How to save data from standalone?
mlange at lexicall.org
Tue Feb 7 12:54:54 EST 2006
Andre Garzia wrote:
> As I read on this quick email, it appears that you have some
> massive amount of data to store, I'd use some database engine for
> that, it's easier to query then the file system and you can make
> better data relationships than simply storing files. Some database
> engines support transactions, using them you can avoid the problem
> of one user fiddling with the other users data. You could use an
> embedable database engine such as altSQLite or Valentina.
This is an excellent suggestion. I was planning the db move for the
next version (after I come across at least one or two persons
interested in using it) but got sloppy about it. I am storing data in
custom properties for now... and have to say that I have not been
motivated to change my code because of performance issues yet (with
about 500 entries already in the app).
But my main concern was to make sure I would avoid the following
scenario: A user download it on a computer where there are multiple
accounts. On a mac, it install the rev stack in the application
folder. It starts storing its data. Another user spots the
application in the Application folder, start using it, erase the
list, enter new data.
It seems to me that whether I store the data in files or databases, I
should always follow Mark's (Smith) recommendation:
> and you could easily store the user's name in it to identify it.
I guess I can easily extract it from one of the special path detailed
on Ken Ray's site:
Any parsing precaution to take when parsing special paths and dealing
with non English Languages? I am French speaking but all my system is
in English, so I cannot really easily test for it.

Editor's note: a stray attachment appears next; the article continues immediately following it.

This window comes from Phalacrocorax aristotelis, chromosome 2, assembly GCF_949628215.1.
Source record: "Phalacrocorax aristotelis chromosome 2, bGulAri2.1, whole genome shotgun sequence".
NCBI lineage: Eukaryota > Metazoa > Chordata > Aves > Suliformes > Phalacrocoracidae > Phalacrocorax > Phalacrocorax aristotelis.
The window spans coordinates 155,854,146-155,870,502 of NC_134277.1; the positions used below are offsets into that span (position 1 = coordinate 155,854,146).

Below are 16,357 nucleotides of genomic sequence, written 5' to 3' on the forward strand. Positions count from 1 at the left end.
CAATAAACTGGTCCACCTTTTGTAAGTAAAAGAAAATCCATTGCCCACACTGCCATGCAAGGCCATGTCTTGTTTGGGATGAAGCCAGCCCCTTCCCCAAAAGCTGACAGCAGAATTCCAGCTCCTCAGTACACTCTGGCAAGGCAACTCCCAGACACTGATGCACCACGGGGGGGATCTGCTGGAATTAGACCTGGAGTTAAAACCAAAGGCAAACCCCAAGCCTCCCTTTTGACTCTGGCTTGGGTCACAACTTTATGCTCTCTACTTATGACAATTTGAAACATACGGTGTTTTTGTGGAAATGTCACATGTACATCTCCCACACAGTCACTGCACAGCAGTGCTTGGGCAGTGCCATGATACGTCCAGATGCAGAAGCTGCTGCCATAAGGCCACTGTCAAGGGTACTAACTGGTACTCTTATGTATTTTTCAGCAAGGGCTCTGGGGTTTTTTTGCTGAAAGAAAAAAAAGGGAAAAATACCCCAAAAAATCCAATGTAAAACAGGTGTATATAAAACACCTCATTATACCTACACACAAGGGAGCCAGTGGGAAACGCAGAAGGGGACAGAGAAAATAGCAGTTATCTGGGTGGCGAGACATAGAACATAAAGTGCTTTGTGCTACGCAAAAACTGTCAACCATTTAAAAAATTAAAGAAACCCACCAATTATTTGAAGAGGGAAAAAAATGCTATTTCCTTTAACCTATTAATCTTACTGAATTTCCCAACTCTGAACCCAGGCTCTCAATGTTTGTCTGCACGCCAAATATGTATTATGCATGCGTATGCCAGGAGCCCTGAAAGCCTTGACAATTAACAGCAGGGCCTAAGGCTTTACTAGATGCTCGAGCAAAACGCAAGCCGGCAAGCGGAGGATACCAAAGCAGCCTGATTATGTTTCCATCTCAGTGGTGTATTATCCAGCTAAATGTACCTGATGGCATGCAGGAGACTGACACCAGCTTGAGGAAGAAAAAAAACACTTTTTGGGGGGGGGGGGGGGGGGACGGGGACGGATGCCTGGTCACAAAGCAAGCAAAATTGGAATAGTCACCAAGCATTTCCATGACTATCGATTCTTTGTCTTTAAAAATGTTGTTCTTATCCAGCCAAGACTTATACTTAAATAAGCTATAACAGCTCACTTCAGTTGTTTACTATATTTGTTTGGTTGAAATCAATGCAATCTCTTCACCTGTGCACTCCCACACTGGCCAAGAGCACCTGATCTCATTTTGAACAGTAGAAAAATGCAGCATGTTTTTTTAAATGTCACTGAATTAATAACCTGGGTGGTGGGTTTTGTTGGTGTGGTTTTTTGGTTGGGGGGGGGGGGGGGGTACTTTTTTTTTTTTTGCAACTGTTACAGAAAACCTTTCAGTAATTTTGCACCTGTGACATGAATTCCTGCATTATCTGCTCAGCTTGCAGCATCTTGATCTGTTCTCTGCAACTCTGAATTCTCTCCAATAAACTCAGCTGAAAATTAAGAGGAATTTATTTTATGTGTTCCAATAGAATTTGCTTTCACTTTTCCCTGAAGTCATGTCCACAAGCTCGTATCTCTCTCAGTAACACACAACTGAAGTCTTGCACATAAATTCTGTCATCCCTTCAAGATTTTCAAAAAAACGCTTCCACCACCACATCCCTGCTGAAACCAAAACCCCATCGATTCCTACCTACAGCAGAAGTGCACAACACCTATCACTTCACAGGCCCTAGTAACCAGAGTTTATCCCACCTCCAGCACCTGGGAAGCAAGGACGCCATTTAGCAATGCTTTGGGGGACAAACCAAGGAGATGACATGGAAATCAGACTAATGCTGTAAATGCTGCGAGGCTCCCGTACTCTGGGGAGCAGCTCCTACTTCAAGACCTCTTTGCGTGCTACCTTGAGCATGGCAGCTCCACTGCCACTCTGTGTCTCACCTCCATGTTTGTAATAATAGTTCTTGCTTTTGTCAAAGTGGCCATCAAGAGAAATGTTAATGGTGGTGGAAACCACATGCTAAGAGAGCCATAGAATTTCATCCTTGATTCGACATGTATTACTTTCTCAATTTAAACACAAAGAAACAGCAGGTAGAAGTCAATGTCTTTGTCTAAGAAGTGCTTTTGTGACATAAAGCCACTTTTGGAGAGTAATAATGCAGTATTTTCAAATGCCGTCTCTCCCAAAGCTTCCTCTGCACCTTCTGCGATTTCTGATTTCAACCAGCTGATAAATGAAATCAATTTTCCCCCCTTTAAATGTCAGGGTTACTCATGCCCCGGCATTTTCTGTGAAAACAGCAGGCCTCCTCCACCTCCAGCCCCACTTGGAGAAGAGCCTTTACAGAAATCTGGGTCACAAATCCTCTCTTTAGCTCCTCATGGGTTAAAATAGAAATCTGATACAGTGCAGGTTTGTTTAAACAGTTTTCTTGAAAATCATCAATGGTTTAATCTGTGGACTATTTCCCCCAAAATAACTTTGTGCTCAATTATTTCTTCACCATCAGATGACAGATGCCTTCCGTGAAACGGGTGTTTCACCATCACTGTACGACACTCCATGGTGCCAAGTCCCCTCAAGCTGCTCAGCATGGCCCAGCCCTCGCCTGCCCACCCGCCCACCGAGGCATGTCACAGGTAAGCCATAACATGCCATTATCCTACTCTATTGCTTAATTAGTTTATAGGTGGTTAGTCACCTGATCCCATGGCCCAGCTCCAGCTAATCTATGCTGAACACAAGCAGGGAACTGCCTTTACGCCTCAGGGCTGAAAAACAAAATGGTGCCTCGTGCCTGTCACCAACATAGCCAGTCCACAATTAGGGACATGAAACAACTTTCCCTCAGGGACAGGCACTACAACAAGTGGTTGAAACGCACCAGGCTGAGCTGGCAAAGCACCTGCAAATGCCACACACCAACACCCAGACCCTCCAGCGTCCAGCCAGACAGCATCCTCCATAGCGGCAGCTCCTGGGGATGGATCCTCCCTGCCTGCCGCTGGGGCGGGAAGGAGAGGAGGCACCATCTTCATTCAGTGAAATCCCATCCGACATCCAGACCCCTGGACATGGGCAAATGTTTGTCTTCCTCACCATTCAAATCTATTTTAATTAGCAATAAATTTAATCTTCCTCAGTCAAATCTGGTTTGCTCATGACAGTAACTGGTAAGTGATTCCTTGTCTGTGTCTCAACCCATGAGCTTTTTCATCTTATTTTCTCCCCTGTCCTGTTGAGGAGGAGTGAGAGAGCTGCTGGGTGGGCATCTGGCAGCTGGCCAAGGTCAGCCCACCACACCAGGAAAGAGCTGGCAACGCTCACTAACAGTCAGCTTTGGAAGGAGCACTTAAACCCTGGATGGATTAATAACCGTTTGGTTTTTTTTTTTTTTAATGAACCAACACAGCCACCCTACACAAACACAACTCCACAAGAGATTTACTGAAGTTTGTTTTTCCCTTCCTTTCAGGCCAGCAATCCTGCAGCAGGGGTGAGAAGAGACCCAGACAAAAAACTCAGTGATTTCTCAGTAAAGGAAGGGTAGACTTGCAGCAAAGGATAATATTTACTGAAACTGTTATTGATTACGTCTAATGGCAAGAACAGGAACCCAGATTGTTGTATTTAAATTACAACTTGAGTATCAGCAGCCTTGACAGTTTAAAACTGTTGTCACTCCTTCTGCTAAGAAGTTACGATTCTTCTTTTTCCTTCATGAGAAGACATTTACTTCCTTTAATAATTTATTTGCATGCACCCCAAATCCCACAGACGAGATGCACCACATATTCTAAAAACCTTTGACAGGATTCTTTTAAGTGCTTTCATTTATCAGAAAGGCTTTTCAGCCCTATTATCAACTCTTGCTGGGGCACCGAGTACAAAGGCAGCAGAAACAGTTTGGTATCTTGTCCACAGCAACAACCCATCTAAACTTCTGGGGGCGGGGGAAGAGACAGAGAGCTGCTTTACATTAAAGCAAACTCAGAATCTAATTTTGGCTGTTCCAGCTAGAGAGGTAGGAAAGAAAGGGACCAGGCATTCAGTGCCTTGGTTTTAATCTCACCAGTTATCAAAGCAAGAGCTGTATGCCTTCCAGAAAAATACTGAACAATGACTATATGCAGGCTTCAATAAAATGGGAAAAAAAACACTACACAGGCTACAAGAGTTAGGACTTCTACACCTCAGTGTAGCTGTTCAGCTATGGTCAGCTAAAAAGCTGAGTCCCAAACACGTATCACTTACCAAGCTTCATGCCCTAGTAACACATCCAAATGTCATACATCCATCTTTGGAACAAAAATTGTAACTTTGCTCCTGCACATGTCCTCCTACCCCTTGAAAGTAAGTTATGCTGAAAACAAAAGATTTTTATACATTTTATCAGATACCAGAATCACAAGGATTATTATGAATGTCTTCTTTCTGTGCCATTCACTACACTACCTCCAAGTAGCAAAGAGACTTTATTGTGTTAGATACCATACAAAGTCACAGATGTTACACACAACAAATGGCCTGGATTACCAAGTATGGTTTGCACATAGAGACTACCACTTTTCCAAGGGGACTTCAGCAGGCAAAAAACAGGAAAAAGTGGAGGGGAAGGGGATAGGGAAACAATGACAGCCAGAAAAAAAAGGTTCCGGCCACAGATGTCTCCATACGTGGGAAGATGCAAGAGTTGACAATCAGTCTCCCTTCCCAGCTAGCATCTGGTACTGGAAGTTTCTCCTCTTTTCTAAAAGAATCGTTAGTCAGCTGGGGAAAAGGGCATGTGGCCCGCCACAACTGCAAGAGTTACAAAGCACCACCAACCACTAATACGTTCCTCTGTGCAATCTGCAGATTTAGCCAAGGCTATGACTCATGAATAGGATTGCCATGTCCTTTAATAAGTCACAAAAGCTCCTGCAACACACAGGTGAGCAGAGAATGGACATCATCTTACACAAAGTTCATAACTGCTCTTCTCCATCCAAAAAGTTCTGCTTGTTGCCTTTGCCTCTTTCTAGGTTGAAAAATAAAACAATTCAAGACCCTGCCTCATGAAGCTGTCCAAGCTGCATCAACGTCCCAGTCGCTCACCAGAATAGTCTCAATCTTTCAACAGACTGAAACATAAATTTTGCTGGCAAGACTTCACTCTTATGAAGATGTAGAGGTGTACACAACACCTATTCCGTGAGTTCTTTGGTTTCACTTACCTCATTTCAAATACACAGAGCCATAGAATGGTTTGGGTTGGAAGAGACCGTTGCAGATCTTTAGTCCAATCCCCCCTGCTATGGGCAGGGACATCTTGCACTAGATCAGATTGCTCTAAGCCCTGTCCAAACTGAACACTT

>> Using pathToUsersDocumentsFolder would therefore be a better
>> approach, but I don't really want to create a file within this
>> folder as the file is in a completely adhoc format that would
>> puzzle anybody who come across it.
> It's not uncommon to see folder and files created by various
> applications in the OS X Documents folder (specialFolderPath
> ("docs")). In mine I see the following folders:
> Acrobat User Data
> Adobe Reader
> AppleWorks User Data
If you check out, the Acrobat User Data are only made of their legal
license. Other applications use this folder to store cache documents.
Nothing really important. Here I want to store data collected over
weeks and months. If for some reason the user don't really understand
what he folder or file is for and decides to trash it... I will get a
*very* angry user to deal with. Sure that will be one mishap for 100
users, perhaps less, but I prefer to avoid to take the risk.
Jim Ault wrote:
> Data could be stored in custom properties and
> written/sent/memorized before quitting the app. A single write
> operation is
> actually quite fast. Filtering is very fast.
Thanks for the tip. That's exactly what I do. Data are not that big
as it is only text, with each entries storing a bookmark. I don't
really expect more than 1000-5000 entries to be provided.
Richard Gaskin wrote:
> Whenever I'm working in Rev stack files are my favorite format -
> here are some enticing tips for that:
Thanks for the link. This is useful. I may give a try to this.
Substack with a new card created for each user, data that I presently
save as custom properties of a field in the main stack being rather
saved as custom properties of a card (with the user name) in the
substack. The advantage of this is that the data remains with the
application, even if the user changes of platform.... A danger,
however, is that this works only as long as the user has the same
user name on the different machines. I guess I have to take the
precaution to check for the existence of a card with the user name
and if don't find it, I should present a dialog box with the
usernames I have and let the user choose one of these.
Marty Knapp wrote:
> While we're on the subject of saving data from a standalone, there
> seems to be an intermittent bug on a Mac OSX version of a
> standalone where the closeStackrequest and shutdownRequest handlers
> are ignored. So if you trap for those expecting to give your user
> the opportunity to save data (in whatever way you choose) you may
> be in for a disappointment. At least this has been my experience.
> Anybody else?
I had a similar problem. I tried to rely on closeStackRequest and
shutdownRequest but discovered them to be unreliable. I didn't test
this thoroughly though, you will need to get others confirm this.
Marielle Lange (PhD), Psycholinguist
Alternative emails: mlange at blueyonder.co.uk,
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